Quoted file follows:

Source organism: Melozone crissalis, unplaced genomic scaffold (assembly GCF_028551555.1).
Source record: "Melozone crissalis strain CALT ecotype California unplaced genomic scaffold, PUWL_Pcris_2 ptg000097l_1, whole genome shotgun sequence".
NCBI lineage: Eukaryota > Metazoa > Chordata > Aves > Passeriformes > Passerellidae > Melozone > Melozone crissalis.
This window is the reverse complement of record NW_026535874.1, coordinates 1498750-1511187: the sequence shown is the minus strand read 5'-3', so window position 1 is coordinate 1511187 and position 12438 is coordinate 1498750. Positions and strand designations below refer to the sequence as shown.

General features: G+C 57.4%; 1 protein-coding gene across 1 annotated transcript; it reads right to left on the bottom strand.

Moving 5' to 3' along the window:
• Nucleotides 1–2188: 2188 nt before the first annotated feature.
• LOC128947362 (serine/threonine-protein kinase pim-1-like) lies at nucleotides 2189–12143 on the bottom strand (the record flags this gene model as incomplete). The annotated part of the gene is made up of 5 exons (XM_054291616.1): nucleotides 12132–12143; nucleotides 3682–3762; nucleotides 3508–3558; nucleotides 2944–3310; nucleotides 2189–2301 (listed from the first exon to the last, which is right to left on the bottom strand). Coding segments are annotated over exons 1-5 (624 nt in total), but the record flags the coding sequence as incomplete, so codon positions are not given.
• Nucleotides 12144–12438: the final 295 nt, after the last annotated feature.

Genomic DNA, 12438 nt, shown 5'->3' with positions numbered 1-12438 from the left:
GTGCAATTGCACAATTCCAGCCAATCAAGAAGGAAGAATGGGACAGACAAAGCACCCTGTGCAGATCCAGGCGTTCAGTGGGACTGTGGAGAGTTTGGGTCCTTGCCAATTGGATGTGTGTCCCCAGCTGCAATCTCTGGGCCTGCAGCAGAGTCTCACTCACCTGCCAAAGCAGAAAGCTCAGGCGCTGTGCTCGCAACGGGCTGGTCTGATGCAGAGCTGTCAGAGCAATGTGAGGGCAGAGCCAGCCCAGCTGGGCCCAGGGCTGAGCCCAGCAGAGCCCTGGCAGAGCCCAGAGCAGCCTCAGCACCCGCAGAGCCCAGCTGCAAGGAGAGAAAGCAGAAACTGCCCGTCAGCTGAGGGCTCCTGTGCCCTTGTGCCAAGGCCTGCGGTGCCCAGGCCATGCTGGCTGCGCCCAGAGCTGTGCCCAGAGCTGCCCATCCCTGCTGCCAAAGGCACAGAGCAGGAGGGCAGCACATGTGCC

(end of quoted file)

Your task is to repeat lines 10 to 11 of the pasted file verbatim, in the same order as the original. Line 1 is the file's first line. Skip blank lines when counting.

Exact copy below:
Genomic DNA, 12438 nt, shown 5'->3' with positions numbered 1-12438 from the left:
GTGCAATTGCACAATTCCAGCCAATCAAGAAGGAAGAATGGGACAGACAAAGCACCCTGTGCAGATCCAGGCGTTCAGTGGGACTGTGGAGAGTTTGGGTCCTTGCCAATTGGATGTGTGTCCCCAGCTGCAATCTCTGGGCCTGCAGCAGAGTCTCACTCACCTGCCAAAGCAGAAAGCTCAGGCGCTGTGCTCGCAACGGGCTGGTCTGATGCAGAGCTGTCAGAGCAATGTGAGGGCAGAGCCAGCCCAGCTGGGCCCAGGGCTGAGCCCAGCAGAGCCCTGGCAGAGCCCAGAGCAGCCTCAGCACCCGCAGAGCCCAGCTGCAAGGAGAGAAAGCAGAAACTGCCCGTCAGCTGAGGGCTCCTGTGCCCTTGTGCCAAGGCCTGCGGTGCCCAGGCCATGCTGGCTGCGCCCAGAGCTGTGCCCAGAGCTGCCCATCCCTGCTGCCAAAGGCACAGAGCAGGAGGGCAGCACATGTGCC